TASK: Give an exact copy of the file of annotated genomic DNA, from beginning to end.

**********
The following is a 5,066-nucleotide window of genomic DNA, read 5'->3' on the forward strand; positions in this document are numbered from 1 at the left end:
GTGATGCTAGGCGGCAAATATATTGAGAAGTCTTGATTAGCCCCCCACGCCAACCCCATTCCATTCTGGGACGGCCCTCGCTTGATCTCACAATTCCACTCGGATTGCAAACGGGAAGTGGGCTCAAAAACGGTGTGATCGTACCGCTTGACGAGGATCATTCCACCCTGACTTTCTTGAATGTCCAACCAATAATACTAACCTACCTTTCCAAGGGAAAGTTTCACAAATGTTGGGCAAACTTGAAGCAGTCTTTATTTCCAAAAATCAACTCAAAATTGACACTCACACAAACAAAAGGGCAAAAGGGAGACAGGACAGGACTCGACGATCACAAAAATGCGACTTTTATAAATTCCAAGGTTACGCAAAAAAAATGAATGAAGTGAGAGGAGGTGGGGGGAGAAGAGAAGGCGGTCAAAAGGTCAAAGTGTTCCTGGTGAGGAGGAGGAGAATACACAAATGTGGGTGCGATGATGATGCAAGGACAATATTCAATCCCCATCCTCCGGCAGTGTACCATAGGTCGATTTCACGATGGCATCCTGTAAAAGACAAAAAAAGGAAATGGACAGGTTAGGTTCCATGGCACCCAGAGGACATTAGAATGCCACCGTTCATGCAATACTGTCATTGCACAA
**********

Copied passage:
The following is a 5,066-nucleotide window of genomic DNA, read 5'->3' on the forward strand; positions in this document are numbered from 1 at the left end:
GTGATGCTAGGCGGCAAATATATTGAGAAGTCTTGATTAGCCCCCCACGCCAACCCCATTCCATTCTGGGACGGCCCTCGCTTGATCTCACAATTCCACTCGGATTGCAAACGGGAAGTGGGCTCAAAAACGGTGTGATCGTACCGCTTGACGAGGATCATTCCACCCTGACTTTCTTGAATGTCCAACCAATAATACTAACCTACCTTTCCAAGGGAAAGTTTCACAAATGTTGGGCAAACTTGAAGCAGTCTTTATTTCCAAAAATCAACTCAAAATTGACACTCACACAAACAAAAGGGCAAAAGGGAGACAGGACAGGACTCGACGATCACAAAAATGCGACTTTTATAAATTCCAAGGTTACGCAAAAAAAATGAATGAAGTGAGAGGAGGTGGGGGGAGAAGAGAAGGCGGTCAAAAGGTCAAAGTGTTCCTGGTGAGGAGGAGGAGAATACACAAATGTGGGTGCGATGATGATGCAAGGACAATATTCAATCCCCATCCTCCGGCAGTGTACCATAGGTCGATTTCACGATGGCATCCTGTAAAAGACAAAAAAAGGAAATGGACAGGTTAGGTTCCATGGCACCCAGAGGACATTAGAATGCCACCGTTCATGCAATACTGTCATTGCACAA